by Bob Whitesel D.Min., Ph.D., 12/11/15.
After 12 books and many published articles, I have come to see there is a key writing device that can help you explain your thoughts clearly and logically. This is to write an outline before you write your paper, article or book.
When I was in college I would write “off the top of my head,” which meant I would write a paper based upon whatever came into my mind while writing it. I would just put in down in the order it appeared in my thoughts. I am sure teachers thought I had good insights, but they usually couldn’t follow my logic and reasoning.
It was not until I was in graduate school that I realized the importance of outlining a paper before I wrote it. I think it began because in my courses at Fuller Seminary, I was required to outline Greek and Hebrew sentences before I was allowed to translate them. Slowly I found that this outlining helped me focus my thoughts into categories and into a logical unfolding of my argument.
Here is how one student emphasized this, ” I know for me in writing these papers and final projects, the format (and flow) can make or break it.” She was right, the structure can be the key to getting your ideas across (and getting people to distribute and read your hard work).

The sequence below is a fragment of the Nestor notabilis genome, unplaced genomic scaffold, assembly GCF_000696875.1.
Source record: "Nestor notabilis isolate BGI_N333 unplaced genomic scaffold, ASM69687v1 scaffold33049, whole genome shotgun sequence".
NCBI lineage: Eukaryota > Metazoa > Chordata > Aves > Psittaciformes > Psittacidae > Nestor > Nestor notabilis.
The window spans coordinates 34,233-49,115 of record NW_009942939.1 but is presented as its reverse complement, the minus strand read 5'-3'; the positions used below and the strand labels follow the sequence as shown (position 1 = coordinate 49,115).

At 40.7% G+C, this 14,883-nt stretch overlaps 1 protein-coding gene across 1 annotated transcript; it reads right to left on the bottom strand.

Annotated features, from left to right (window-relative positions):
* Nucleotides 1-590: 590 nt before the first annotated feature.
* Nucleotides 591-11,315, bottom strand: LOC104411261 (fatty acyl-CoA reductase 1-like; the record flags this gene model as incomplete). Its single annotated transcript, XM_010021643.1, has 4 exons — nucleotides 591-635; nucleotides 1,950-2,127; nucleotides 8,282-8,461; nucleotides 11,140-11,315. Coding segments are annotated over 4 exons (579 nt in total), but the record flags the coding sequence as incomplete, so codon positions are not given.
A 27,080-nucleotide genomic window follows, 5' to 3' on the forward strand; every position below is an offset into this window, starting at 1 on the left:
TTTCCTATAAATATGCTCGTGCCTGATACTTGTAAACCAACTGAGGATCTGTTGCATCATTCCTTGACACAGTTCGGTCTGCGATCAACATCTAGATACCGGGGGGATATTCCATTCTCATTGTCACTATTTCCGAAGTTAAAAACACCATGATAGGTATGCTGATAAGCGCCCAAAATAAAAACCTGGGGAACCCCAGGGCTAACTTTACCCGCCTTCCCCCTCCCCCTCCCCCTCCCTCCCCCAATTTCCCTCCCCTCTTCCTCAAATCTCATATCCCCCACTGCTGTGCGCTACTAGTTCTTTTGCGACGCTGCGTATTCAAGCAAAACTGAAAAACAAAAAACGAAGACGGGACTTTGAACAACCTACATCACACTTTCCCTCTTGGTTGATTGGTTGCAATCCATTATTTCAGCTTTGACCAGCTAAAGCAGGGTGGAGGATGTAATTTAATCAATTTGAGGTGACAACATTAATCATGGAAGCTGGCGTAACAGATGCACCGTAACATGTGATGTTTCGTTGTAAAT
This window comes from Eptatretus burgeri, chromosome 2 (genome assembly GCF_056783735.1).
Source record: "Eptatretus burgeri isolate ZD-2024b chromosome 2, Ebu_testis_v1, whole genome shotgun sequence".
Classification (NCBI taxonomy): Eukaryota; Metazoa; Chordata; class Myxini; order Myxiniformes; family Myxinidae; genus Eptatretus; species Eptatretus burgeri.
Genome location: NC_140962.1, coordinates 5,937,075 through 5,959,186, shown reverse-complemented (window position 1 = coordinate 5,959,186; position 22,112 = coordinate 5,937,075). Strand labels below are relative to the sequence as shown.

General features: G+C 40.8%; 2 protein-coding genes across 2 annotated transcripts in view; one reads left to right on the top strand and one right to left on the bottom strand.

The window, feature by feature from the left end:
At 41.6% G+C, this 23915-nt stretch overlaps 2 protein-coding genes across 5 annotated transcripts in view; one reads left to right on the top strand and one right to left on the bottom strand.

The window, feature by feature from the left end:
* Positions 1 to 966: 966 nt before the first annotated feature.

I can that over the years I have had mostly exceptional students. But, if there is one area of improvement that might be needed, it might be for most of my students to outline their paper first.
For example. I try to help students outline their papers by giving them general outlines in my instructions. For example, in CONG 520 I suggested three broad areas to address in their final paper. Then, I also suggested 7-steps for the tactical stages of their paper. They didn’t have to follow these structures, for they were only there to give them an idea of one way to outline their paper. They could all experiment with different ways to outline their final paper.
The key though is to use an outline. In fact, writers should create an outline first, regardless of stages you use. Using an outline can help you see the “format (and flow) [that] can make or break it [the paper].”
In fact, to this day here is how I outlined all 12 my books.
1) I first decided on what each chapter will cover and how all the chapters fit together.
2) Then I outline the basic structure of each chapter, e.g.
2.1 a story,
2.2 lessons learned,
2.3 applications of those lessons,
2.4 how to evaluate if the lessons worked,
2.5 questions for discussion,
3) Then each time I start a new chapter I outline that individual chapter keeping in mind this reoccurring structure.
People tell me by books are very easy to comprehend, and I think it is because I spend about 1/4 of my time working on the outline. All this is to say, to clearly present your ideas … use an outline. Outlining can help you have a clear presentation of your thoughts to both professor and to others.